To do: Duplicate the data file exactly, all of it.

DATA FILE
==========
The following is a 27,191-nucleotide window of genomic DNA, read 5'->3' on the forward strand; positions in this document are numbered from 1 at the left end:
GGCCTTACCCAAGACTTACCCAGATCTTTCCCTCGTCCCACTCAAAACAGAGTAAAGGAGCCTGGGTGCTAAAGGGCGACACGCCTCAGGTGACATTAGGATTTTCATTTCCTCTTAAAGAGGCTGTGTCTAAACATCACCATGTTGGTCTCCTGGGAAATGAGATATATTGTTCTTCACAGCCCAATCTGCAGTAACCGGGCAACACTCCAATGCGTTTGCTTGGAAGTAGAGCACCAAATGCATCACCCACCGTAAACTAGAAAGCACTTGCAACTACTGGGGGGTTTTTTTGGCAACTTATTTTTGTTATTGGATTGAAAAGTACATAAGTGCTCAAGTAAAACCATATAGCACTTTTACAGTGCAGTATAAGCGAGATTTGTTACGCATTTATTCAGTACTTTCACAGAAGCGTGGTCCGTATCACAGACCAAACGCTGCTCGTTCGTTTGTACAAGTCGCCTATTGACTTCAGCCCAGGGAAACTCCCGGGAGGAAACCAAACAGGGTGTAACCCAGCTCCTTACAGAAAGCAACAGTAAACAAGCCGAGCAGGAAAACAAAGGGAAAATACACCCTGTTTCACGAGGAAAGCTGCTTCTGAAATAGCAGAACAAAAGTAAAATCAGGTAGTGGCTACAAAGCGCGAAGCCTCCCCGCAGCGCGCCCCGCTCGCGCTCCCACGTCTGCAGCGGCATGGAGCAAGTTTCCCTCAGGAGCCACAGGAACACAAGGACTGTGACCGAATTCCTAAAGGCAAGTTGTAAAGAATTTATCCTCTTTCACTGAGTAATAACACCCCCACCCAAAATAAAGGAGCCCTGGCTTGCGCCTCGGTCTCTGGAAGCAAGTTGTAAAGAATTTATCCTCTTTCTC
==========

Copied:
The following is a 27,191-nucleotide window of genomic DNA, read 5'->3' on the forward strand; positions in this document are numbered from 1 at the left end:
GGCCTTACCCAAGACTTACCCAGATCTTTCCCTCGTCCCACTCAAAACAGAGTAAAGGAGCCTGGGTGCTAAAGGGCGACACGCCTCAGGTGACATTAGGATTTTCATTTCCTCTTAAAGAGGCTGTGTCTAAACATCACCATGTTGGTCTCCTGGGAAATGAGATATATTGTTCTTCACAGCCCAATCTGCAGTAACCGGGCAACACTCCAATGCGTTTGCTTGGAAGTAGAGCACCAAATGCATCACCCACCGTAAACTAGAAAGCACTTGCAACTACTGGGGGGTTTTTTTGGCAACTTATTTTTGTTATTGGATTGAAAAGTACATAAGTGCTCAAGTAAAACCATATAGCACTTTTACAGTGCAGTATAAGCGAGATTTGTTACGCATTTATTCAGTACTTTCACAGAAGCGTGGTCCGTATCACAGACCAAACGCTGCTCGTTCGTTTGTACAAGTCGCCTATTGACTTCAGCCCAGGGAAACTCCCGGGAGGAAACCAAACAGGGTGTAACCCAGCTCCTTACAGAAAGCAACAGTAAACAAGCCGAGCAGGAAAACAAAGGGAAAATACACCCTGTTTCACGAGGAAAGCTGCTTCTGAAATAGCAGAACAAAAGTAAAATCAGGTAGTGGCTACAAAGCGCGAAGCCTCCCCGCAGCGCGCCCCGCTCGCGCTCCCACGTCTGCAGCGGCATGGAGCAAGTTTCCCTCAGGAGCCACAGGAACACAAGGACTGTGACCGAATTCCTAAAGGCAAGTTGTAAAGAATTTATCCTCTTTCACTGAGTAATAACACCCCCACCCAAAATAAAGGAGCCCTGGCTTGCGCCTCGGTCTCTGGAAGCAAGTTGTAAAGAATTTATCCTCTTTCTC